Salas said, “As the military considers the range of security concerns to the United States of America, paramount among those are the security concerns that present themselves here in our own neighborhood. Here in the western hemisphere we have a clear and present danger with transnational criminal organizations especially when it comes to the trafficking of illicit drugs. As one of four Southwest border states, N.M. plays a key role in defending the nation against that threat. While also helping defend the nations south of us from the corrupting influences of these drug cartels and transnational criminal organizations. When Gen. Grass visited the border he was able to see for himself just how remote the border is and how much access the drug cartels have for smuggling opportunities of drugs coming north and of illicit arms trafficking and laundered money heading south.”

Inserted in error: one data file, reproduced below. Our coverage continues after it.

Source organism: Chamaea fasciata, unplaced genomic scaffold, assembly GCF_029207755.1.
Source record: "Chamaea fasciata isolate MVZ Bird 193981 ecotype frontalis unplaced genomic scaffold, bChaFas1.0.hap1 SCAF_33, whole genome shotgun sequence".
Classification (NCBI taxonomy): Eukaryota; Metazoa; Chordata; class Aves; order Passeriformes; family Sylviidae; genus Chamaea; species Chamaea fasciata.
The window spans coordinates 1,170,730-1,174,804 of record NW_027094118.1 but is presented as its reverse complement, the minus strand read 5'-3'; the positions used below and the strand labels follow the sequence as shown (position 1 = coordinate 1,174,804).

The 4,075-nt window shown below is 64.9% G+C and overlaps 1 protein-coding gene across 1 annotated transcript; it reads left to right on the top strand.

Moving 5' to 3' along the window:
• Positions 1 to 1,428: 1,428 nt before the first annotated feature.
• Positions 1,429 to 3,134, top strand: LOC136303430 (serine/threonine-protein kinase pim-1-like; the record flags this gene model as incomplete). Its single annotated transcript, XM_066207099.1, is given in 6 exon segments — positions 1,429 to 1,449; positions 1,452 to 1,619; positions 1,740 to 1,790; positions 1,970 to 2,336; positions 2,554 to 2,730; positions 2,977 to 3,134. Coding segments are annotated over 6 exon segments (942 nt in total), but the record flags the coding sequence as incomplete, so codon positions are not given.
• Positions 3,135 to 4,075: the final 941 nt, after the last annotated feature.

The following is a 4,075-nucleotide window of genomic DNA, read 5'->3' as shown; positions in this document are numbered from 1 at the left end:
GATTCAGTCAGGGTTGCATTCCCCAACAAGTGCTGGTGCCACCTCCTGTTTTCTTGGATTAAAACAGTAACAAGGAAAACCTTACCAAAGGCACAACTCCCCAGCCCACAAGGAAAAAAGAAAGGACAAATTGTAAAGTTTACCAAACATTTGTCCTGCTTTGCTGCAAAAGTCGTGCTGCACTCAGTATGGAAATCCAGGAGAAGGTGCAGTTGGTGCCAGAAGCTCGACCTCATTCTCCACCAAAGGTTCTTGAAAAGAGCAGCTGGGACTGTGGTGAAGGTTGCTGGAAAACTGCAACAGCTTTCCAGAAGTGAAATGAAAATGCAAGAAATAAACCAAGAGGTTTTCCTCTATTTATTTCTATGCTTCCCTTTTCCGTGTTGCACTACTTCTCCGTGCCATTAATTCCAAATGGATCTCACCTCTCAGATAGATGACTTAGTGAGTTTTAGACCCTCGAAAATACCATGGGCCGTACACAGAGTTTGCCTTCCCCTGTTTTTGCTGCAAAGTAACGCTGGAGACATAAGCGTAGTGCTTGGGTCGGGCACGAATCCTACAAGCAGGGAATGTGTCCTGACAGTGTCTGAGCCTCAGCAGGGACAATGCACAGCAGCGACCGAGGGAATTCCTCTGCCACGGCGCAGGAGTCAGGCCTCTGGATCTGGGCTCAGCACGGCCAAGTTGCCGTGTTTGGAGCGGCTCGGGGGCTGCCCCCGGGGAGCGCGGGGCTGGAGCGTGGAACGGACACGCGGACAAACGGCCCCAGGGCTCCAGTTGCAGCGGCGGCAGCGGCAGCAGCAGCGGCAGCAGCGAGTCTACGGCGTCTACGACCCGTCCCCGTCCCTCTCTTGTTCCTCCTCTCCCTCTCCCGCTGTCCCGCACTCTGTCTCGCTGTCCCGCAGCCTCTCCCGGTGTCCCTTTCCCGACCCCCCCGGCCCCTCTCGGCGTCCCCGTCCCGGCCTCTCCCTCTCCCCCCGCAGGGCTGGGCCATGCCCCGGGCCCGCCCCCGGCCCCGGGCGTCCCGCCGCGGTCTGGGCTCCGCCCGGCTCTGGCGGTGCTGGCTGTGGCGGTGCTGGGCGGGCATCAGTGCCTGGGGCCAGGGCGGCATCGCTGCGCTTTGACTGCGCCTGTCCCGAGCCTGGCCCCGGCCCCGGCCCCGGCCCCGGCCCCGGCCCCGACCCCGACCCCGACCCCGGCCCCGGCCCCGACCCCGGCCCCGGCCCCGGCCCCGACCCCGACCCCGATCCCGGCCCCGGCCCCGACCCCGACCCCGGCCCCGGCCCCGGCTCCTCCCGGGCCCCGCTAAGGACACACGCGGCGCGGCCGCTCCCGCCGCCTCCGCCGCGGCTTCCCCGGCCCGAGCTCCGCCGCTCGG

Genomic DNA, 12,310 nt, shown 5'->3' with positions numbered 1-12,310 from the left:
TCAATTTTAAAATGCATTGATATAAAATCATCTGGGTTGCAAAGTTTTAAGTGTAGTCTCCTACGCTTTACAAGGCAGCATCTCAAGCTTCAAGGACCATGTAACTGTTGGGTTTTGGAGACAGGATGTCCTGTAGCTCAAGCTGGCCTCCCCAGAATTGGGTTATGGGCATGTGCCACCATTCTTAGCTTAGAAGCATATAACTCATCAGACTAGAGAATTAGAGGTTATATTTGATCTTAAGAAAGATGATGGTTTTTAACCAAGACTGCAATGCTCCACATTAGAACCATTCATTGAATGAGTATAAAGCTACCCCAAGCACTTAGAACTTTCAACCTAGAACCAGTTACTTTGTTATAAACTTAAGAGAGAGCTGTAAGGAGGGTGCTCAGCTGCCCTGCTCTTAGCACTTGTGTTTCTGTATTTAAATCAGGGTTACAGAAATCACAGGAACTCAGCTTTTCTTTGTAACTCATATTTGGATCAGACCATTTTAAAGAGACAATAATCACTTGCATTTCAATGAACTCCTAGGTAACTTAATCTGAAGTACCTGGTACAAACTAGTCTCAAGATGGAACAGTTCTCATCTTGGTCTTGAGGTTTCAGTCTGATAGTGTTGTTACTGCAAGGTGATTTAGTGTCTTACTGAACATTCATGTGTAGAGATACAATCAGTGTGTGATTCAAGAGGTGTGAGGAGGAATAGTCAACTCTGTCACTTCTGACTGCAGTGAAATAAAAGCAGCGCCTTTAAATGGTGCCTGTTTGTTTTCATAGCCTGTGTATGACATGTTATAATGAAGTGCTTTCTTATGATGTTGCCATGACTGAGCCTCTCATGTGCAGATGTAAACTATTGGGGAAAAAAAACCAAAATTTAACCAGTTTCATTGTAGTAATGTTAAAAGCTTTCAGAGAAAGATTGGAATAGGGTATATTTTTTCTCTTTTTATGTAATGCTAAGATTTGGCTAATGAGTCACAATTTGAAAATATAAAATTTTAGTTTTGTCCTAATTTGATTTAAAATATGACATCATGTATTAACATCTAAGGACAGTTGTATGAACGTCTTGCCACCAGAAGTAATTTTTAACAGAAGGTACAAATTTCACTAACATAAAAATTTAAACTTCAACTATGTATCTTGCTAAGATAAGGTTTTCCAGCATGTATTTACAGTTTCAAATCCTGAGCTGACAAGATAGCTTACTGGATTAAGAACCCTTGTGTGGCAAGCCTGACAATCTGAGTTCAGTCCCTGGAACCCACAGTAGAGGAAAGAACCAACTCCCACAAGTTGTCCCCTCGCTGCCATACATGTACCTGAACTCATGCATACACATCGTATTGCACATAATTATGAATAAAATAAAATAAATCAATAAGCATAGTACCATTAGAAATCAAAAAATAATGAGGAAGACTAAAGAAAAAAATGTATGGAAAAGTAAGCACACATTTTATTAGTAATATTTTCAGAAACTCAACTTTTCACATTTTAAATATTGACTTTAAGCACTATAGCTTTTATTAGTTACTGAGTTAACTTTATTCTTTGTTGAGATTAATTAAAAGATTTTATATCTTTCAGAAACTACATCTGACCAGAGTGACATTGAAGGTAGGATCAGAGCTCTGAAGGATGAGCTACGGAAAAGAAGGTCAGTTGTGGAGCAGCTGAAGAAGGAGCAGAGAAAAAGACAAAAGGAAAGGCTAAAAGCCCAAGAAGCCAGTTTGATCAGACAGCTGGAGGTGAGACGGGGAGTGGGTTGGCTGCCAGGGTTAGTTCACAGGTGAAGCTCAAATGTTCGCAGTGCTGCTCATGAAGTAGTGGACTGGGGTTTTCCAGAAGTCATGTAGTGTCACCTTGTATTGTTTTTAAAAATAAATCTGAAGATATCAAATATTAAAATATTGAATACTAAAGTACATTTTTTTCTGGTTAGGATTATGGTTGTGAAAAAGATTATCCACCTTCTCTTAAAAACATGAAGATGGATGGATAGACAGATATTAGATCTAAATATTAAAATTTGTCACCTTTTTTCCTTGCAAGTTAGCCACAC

Following the tabletop discussion, Grass boarded one of the New Mexico Army National Guard’s LUH-72 Lakota helicopters for an aerial view of the border. He was able to see how vast and desolate and remote a place the Southwestern border is while hearing first-hand accounts from the pilots and crew of their mission and capabilities. 

“Hearing the dedication of the pilots and the crew flying along the border, you can tell how they are totally dedicated to that mission. Of course, we look at the numbers everyday; how many hours we’re flying, what’s going on at the border. The security of our nation is what’s happening on the Southwest border,” said Grass. 

Countless stories of quantifiable efforts were shared by LeBlanc, Crytzer, and Salas highlighting the necessity of ongoing cooperation among the civilian law enforcement, active duty Soldiers and Guardsmen in the defense of the homeland.